A Year in Reading: Lindsay Hunter

December 11, 2014 | 1 book mentioned 4 2 min read

coverI read The Handmaid’s Tale for the first time this summer. I’d never read any Margaret Atwood before that. I picked up a used hardcover at a bookstore in Philadelphia, and it sat around before I finally decided to take the plunge. I don’t know why I waited so long. It is perhaps the most moving book I’ve ever read. It is dark, funny, poignant, frightening. Margaret Atwood writes with such fierce poetry that I found myself running my fingers over the words, trying to absorb the book’s magic in every sense I could. It doesn’t happen often, that kind of magic. I saw a picture of Atwood writing it in Berlin, and it is just her at a table in an otherwise empty room. The novel’s magic is all her. It is quite the feminist novel, too, and what blows my mind is that it is almost 30 years old but feels as of the moment as I’m sure it did back then. Women are still fighting for their rights. We are still fighting for our personhood, for our right to total equality. We are still Offreds in many ways. When I finished the book I felt depressed for days, mourning the loss of such a gorgeous and enveloping companion.

coverThen, recently, I was given an advance copy of Laura van den Berg’s novel Find Me, out next year on FSG. It felt like the response to The Handmaid’s Tale’s call. The characters are very different, the worlds in which the novels are set are different, but the yearning of both characters, the driving grief, feels very much of a piece. Both novels offer precision of language and metaphor and scene even as what is being constructed feels messy, chaotic, sad, hopeless. Find Me’s joy is speaking in parallel with The Handmaid’s Tale’s Offred. Both orphaned and alone in the world, both so completely real, both telling a story that feels important and exciting to read. I feel lucky to have stumbled upon these books this year, and challenged by them to be better.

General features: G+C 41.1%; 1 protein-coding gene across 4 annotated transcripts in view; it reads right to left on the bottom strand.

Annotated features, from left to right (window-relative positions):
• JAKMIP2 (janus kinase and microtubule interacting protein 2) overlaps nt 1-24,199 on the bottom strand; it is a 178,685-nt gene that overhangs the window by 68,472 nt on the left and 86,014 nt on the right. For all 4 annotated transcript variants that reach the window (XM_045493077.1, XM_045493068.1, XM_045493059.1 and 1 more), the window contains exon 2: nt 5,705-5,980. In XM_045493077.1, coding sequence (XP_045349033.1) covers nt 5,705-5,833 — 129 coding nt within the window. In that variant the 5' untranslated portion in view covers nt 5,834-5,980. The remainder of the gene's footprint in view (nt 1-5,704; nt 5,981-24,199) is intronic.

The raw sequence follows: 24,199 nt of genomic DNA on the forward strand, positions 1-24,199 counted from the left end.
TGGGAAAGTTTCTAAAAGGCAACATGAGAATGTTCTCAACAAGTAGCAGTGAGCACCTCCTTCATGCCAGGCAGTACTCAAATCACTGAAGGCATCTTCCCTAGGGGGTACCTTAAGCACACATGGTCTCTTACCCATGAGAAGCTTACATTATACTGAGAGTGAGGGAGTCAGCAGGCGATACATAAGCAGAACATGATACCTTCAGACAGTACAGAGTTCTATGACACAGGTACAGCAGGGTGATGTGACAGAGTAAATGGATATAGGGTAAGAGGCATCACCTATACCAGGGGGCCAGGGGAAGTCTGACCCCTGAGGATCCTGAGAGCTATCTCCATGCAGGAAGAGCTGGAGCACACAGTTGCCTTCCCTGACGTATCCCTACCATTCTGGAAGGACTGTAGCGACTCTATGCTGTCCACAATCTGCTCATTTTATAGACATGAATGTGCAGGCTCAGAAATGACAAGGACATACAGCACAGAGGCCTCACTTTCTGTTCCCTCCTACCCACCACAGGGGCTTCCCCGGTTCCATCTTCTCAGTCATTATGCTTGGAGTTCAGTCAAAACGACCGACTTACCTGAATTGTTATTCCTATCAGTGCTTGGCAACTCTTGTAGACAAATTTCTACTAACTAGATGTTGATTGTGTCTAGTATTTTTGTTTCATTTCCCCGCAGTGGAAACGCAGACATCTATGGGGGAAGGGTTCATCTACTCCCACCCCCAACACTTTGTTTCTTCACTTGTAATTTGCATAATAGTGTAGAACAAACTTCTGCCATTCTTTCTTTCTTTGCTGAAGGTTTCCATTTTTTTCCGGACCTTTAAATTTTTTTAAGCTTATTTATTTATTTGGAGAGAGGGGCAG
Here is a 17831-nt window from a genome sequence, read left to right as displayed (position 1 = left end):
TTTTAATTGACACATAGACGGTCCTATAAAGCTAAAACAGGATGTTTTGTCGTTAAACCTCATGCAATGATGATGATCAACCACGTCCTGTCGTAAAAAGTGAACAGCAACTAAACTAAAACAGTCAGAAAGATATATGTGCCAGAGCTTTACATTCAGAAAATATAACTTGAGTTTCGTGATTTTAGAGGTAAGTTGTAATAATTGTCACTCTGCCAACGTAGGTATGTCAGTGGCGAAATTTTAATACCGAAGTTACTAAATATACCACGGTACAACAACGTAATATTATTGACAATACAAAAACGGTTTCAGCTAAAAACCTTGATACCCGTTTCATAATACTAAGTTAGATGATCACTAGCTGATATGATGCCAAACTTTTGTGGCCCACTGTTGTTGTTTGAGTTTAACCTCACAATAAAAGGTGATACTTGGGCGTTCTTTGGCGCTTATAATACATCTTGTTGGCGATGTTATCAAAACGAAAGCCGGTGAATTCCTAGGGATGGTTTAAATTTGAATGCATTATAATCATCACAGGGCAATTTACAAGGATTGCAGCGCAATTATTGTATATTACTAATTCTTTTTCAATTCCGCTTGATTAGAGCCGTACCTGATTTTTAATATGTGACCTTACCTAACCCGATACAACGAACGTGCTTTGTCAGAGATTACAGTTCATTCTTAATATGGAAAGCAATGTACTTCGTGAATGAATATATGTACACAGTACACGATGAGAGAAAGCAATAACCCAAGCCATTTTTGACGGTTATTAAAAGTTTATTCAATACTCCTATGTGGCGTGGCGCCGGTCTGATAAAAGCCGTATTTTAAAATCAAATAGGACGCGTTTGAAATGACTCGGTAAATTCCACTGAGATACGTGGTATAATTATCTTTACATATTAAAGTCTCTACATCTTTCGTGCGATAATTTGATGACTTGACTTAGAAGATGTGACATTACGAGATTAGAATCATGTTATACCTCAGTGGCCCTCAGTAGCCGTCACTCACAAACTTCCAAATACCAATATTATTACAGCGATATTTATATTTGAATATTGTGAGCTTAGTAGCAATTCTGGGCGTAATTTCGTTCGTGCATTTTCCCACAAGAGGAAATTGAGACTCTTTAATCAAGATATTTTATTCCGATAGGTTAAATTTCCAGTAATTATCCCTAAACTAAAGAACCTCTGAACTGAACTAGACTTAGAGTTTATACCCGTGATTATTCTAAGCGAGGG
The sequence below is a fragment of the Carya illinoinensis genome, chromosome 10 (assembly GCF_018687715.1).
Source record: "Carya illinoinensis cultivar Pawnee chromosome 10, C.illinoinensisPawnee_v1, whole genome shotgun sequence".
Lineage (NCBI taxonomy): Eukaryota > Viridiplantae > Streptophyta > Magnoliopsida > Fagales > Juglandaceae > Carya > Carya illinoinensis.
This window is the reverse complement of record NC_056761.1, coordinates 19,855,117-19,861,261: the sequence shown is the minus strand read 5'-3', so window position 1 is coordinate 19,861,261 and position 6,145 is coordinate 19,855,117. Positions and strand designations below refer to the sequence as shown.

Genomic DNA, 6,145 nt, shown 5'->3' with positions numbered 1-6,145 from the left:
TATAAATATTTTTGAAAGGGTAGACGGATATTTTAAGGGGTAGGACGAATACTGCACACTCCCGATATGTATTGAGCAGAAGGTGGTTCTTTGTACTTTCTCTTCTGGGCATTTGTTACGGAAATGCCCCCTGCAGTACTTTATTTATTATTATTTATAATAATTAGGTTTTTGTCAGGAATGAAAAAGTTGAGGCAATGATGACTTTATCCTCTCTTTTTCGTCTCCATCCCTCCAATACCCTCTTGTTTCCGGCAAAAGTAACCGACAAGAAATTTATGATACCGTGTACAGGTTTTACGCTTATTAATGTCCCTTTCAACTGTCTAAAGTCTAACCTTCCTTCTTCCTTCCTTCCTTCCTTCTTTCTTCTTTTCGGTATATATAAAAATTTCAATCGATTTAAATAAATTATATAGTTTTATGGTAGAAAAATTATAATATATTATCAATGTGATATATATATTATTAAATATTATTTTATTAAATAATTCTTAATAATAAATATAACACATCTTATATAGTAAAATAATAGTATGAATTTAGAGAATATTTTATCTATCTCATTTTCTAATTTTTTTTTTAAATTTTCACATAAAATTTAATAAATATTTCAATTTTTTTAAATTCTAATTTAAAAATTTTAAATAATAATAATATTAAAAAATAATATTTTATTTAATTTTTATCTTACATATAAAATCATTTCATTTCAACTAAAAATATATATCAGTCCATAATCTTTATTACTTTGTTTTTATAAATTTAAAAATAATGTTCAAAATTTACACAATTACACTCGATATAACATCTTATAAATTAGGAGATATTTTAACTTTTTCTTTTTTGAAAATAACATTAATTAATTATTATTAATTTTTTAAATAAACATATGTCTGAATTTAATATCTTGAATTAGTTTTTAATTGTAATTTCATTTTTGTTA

More from A Year in Reading 2014

Don’t miss: A Year in Reading 2013, 2012, 2011, 2010, 2009, 2008, 2007, 2006, 2005

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is the author of the novel Ugly Girls and the story collections Don't Kiss Me and Daddy's. She lives in Chicago. Find her at lindsayhunter.com.


  1. THT is somewhat dated, IMHO, but still a neat example of Canadian resentment towards their more powerful neighbor where the police are not allowed to go through your celphone when they question you. I found the book to be alright until the last chapter, which is simply depressing, not for a vision of a post-Western future, but for the idea that academics of the 23rd century (or whenever) will think and talk in the same weasle language as they do today. A real downer.

    I remember watching the movie version on PRISM and HBO when I was a kid, and it went right over my head and sort of freaked me out. I asked myself, why is this movie so grim and self-important? Why’s it so huh-rumphy? Why are they doing that weird chair dance? It wasn’t until years later, that I realized the answer. Reagan.

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